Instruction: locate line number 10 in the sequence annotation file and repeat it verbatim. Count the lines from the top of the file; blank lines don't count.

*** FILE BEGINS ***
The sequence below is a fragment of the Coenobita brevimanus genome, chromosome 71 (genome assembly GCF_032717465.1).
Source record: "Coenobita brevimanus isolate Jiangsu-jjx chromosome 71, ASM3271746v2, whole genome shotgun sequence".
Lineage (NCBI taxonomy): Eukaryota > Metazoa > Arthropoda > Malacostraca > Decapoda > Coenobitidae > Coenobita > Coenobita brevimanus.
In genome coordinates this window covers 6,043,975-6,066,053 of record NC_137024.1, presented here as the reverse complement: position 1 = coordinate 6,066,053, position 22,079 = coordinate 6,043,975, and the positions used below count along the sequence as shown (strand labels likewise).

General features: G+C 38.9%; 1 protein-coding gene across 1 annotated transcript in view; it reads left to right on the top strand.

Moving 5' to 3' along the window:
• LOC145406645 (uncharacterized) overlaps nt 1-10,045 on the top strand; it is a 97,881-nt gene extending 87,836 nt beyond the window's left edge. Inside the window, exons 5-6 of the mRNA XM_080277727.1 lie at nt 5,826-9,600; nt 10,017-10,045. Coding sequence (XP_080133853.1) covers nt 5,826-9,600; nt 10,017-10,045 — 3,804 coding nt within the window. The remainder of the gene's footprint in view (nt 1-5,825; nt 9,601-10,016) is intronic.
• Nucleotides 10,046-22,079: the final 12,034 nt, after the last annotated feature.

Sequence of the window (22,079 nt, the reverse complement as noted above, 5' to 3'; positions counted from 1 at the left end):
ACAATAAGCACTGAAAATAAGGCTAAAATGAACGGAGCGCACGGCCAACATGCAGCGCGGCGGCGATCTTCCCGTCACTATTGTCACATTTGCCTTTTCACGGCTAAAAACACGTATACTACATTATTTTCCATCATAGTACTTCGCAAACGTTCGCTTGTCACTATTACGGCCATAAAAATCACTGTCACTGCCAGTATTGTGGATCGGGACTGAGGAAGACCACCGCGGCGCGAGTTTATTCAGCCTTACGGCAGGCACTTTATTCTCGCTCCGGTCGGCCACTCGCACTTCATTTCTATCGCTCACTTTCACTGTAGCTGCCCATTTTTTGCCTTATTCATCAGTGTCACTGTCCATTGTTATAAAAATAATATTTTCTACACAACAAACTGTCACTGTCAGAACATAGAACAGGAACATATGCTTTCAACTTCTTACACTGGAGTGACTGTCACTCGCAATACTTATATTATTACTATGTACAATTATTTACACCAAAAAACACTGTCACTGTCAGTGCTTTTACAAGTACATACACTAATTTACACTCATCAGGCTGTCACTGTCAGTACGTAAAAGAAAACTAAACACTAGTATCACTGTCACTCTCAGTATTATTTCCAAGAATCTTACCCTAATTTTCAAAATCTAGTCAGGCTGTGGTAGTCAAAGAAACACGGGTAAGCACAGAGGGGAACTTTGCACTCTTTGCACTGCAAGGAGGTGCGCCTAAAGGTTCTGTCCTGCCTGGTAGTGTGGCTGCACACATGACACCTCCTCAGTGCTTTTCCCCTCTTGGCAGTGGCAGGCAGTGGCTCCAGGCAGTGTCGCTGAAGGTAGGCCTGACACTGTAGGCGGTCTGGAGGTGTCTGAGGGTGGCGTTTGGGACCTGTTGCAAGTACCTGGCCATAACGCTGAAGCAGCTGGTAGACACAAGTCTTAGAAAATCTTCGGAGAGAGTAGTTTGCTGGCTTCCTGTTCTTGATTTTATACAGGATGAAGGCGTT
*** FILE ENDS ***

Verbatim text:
ACAATAAGCACTGAAAATAAGGCTAAAATGAACGGAGCGCACGGCCAACATGCAGCGCGGCGGCGATCTTCCCGTCACTATTGTCACATTTGCCTTTTCACGGCTAAAAACACGTATACTACATTATTTTCCATCATAGTACTTCGCAAACGTTCGCTTGTCACTATTACGGCCATAAAAATCACTGTCACTGCCAGTATTGTGGATCGGGACTGAGGAAGACCACCGCGGCGCGAGTTTATTCAGCCTTACGGCAGGCACTTTATTCTCGCTCCGGTCGGCCACTCGCACTTCATTTCTATCGCTCACTTTCACTGTAGCTGCCCATTTTTTGCCTTATTCATCAGTGTCACTGTCCATTGTTATAAAAATAATATTTTCTACACAACAAACTGTCACTGTCAGAACATAGAACAGGAACATATGCTTTCAACTTCTTACACTGGAGTGACTGTCACTCGCAATACTTATATTATTACTATGTACAATTATTTACACCAAAAAACACTGTCACTGTCAGTGCTTTTACAAGTACATACACTAATTTACACTCATCAGGCTGTCACTGTCAGTACGTAAAAGAAAACTAAACACTAGTATCACTGTCACTCTCAGTATTATTTCCAAGAATCTTACCCTAATTTTCAAAATCTAGTCAGGCTGTGGTAGTCAAAGAAACACGGGTAAGCACAGAGGGGAACTTTGCACTCTTTGCACTGCAAGGAGGTGCGCCTAAAGGTTCTGTCCTGCCTGGTAGTGTGGCTGCACACATGACACCTCCTCAGTGCTTTTCCCCTCTTGGCAGTGGCAGGCAGTGGCTCCAGGCAGTGTCGCTGAAGGTAGGCCTGACACTGTAGGCGGTCTGGAGGTGTCTGAGGGTGGCGTTTGGGACCTGTTGCAAGTACCTGGCCATAACGCTGAAGCAGCTGGTAGACACAAGTCTTAGAAAATCTTCGGAGAGAGTAGTTTGCTGGCTTCCTGTTCTTGATTTTATACAGGATGAAGGCGTT